business news in context, analysis with attitude

As expected, unionized employees at Safeway and Ahold-owned Giant Food in the Washington, DC, market yesterday overwhelmingly ratified a new labor contract, avoiding a possible strike later this week. The vote was approximately 11,800-200 in favor of the deal.

Both sides pronounced themselves satisfied with the deal.

The Washington Post this morning reports that "union officials called the contract a victory for its members, saying it left their generous health care benefits and retirement plans largely untouched while winning hourly wage increases for the next four years." At the same time, both Giant and Safeway reportedly said the contract will deliver "substantial savings by cutting pay and benefits for new workers."

Under the terms of the new contract, according to the Post:

  • Employees will get a 30- or 35-cents-an-hour raise each year for four years.


  • Current employees' health insurance deductibles will double, and for many, the maximum out-of-pocket health care costs will increase from $2,500 to $4,000. The company will also contribute less to prescription drug costs.


  • New hires will pay more for health care costs than current employees, with a $300 deductible and pay more for prescriptions. And their out-of-pocket payments for health care will be higher than current employees' after the deductible. After six years of employment, they can qualify for the current workers' health care plan.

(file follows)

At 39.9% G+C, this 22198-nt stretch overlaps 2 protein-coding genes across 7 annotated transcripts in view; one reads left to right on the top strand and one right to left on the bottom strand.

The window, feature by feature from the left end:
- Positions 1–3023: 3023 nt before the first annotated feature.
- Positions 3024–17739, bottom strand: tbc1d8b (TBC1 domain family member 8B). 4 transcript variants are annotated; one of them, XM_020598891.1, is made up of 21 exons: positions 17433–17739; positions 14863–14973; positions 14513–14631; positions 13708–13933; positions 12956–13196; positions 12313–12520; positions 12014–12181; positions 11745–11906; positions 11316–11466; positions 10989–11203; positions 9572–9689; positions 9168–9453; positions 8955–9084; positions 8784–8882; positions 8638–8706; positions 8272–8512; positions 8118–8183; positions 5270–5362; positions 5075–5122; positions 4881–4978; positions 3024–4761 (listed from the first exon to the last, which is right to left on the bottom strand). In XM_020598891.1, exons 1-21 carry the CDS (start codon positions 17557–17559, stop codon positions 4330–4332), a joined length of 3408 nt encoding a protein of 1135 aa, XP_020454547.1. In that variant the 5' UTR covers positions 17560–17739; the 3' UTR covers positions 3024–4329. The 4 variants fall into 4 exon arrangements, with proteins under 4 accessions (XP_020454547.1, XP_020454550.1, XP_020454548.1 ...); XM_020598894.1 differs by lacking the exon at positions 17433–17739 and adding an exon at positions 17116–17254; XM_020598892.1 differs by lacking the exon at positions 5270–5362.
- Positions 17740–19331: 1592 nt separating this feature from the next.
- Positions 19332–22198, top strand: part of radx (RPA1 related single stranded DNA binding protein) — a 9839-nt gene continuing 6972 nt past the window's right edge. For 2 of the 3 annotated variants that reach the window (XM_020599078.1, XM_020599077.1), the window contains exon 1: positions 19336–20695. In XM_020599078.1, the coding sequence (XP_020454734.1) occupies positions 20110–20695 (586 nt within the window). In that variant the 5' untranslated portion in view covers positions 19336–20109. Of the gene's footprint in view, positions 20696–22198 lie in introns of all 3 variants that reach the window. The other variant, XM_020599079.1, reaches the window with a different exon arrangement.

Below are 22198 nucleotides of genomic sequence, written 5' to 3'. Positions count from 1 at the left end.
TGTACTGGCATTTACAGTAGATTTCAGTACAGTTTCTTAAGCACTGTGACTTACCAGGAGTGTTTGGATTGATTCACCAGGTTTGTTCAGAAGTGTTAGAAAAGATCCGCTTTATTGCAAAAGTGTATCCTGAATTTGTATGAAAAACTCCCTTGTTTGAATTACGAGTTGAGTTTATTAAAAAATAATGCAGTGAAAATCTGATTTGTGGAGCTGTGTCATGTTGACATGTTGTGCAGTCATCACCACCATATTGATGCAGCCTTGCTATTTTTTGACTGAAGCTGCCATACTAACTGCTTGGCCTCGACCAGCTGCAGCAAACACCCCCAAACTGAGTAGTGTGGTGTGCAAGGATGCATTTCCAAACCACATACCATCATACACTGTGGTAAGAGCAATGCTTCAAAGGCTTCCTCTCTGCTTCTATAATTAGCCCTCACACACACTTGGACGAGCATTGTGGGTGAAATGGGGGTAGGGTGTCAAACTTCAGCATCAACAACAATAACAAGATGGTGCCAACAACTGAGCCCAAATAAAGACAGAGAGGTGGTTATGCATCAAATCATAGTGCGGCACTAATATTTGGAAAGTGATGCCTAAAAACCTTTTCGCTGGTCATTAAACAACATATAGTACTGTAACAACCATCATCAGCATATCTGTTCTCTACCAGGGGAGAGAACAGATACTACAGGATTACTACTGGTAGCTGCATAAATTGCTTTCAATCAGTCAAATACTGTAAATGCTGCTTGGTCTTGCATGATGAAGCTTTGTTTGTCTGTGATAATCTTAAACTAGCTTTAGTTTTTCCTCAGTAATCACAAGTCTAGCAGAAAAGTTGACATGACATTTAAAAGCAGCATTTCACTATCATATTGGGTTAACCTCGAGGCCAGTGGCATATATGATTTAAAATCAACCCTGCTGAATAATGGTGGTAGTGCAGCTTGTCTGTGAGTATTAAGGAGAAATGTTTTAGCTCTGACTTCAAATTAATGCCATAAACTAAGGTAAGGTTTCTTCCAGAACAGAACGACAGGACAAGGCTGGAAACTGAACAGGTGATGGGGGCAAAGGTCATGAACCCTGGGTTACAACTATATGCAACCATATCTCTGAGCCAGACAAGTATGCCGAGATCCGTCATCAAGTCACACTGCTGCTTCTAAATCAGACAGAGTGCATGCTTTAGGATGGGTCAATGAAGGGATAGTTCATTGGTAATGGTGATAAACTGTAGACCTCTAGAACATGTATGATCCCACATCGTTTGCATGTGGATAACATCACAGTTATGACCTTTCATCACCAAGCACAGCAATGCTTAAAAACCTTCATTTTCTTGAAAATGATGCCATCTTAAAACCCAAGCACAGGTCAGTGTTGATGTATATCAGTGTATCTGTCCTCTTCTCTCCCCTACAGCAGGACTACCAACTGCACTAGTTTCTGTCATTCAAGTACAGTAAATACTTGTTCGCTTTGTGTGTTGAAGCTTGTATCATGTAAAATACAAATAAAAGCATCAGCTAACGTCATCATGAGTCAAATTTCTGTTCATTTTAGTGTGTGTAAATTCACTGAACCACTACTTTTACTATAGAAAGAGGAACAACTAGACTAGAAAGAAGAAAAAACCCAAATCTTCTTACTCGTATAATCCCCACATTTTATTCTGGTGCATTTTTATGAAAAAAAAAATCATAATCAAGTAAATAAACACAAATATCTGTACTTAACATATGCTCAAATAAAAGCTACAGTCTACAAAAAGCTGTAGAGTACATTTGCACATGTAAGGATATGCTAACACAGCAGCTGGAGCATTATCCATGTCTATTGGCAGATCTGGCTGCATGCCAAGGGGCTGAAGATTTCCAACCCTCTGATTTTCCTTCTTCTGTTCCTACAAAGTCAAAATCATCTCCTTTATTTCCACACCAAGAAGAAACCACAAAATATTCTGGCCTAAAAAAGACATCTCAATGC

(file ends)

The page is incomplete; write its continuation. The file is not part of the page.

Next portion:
• The companies will not provide health care coverage for the family members of newly hired part-time employees until they have been employed for six years.


  • Giant and Safeway also plan to pay new employees less on Sundays and holidays than current workers, the majority of whom make 1 1/2 times their hourly wages.


The resolution was greeted with relief by both sides, which had hoped to avoid the acrimony that accompanied the four-month strike/lockout that took place in Southern California.
KC's View:
The question is whether the two grocery chains are achieving the kinds of savings that put them in Wal-Mart territory. (Some analysts are quoted in the Post as saying that they thought not.) And if the two chains are not able to achieve that kind of efficiency, are they offering the kind of compelling, differentiated shopping experience that will appeal to consumers?